The loss of a home is tragic under any conditions. The loss of a home to bankruptcy is a tragedy. However, there are measures within the Bankruptcy Code which will "exempt" a home from the bankruptcy process. However, the debtor must be able to prove that, once debt is discharged, they are able to then make mortgage payments in a timely manner. Aurora bankruptcy lawyers have the knowledge and experience to help you make that determination.
Bankruptcy is a powerful tool to delay or prevent a foreclosure and give you time to reorder your finances. Filing a bankruptcy petition for either Chapter 13 or Chapter 7 with Aurora bankruptcy lawyers results in the court issuing what is known as an automatic stay. This action "stays" or stops many actions, such as debt collectors harassing calls, evictions and foreclosures, but only under certain conditions:
-- The lender cannot obtain a motion to lift the stay - If you lender can convince the court that you are unable to retain your home - you are in arrears, you have no equity in your home and, even after the bankruptcy, you finances do not appear to allow to make the payments, then the count will very likely grant the motion to life the stay and the foreclosure will proceed.
-- The foreclosure notice has not already been filed - Many states have laws that require lenders to give homeowners advance notice of a foreclosure, sometimes as long as three or four months. If, during that three or four months, you file for bankruptcy and the notice runs out before the bankruptcy is complete, the court will lift the stay and the foreclosure will proceed.
Chapter 13 and Foreclosure
If you are in arrears on your mortgage and no means to catch up is apparent, then Chapter 13 bankruptcy may be your best option. Chapter 13 is also know as the "Wage Earner" plan or "Reorganization Plan" in that it will allow you to stay in your home and pay off your arrearages over a length of time far longer than you probably could have negotiated with your lender on your own. Aurora bankruptcy lawyers can assist you in understanding the Chapter 13 schedule.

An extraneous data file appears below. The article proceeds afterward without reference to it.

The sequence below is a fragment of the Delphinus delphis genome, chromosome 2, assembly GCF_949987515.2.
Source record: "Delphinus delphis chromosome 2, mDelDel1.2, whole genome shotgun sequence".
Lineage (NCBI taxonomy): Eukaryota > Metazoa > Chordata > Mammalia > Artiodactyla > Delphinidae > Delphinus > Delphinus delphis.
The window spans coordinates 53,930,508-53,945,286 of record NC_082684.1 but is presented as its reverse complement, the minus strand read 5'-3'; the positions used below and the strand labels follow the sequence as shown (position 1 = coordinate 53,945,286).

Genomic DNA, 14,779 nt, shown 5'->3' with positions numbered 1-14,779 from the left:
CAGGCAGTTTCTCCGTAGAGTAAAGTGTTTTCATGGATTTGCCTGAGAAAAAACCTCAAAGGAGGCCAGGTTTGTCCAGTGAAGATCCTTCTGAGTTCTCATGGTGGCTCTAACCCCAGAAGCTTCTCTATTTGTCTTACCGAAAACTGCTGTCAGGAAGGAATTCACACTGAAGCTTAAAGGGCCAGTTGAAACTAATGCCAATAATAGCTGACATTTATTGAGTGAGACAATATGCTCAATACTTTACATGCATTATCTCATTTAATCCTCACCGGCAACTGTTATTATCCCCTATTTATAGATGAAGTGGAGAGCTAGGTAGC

Chapter 13 bankruptcy petition will also absolve you of any second or third mortgage you might have on your home. Your first mortgage is secured by the entire value of your home. If the value of your home has dropped significantly, then there will be no value left over to secure the second or third mortgage. As a result, the bankruptcy court will classify these other mortgages as "unsecured debt". And, unsecured debt is last in line to be paid off in a Chapter 13 filing and may, therefore, be discharged leaving you owing nothing on them.
Once, borrowers were responsible for any tax losses incurred by the lender as a result of foreclosure. But, thanks to a new law that took effect in 2007, you are no longer responsible for those losses. However, you will not be protected from those taxes if the additional mortgages were not used for improvements to the securing property or if those loans were secured by other property, such as a second home.
Chapter 7 and Foreclosure
Chapter 7 bankruptcy may not save your home. As Chapter 7 is often referred to as "liquidation" bankruptcy, the court may order you to well you home in order to pay off debts. Only if you have no equity in you home would Chapter 7 work to your advantage.
Even if a Chapter 7 discharges the arrears on your home, you may still owe that amount to your lender. Why? Because, when you bought your home, you signed two documents - one was a promissory note that indebted you to pay the mortgage and the other was an agreement that could be recorded as a lien in the event you failed to make your payments. So, by this time in your difficulty, your lender has probably already recorded this second document as a lien against you. And, even if the Chapter 7 discharges your debt, it has no effect on this lien against you so you will probably have to relinquish the house anyway as it was the collateral for the mortgage note
When faced with the possibility of bankruptcy, Aurora Bankruptcy Lawyers can help get your financial situation back under control.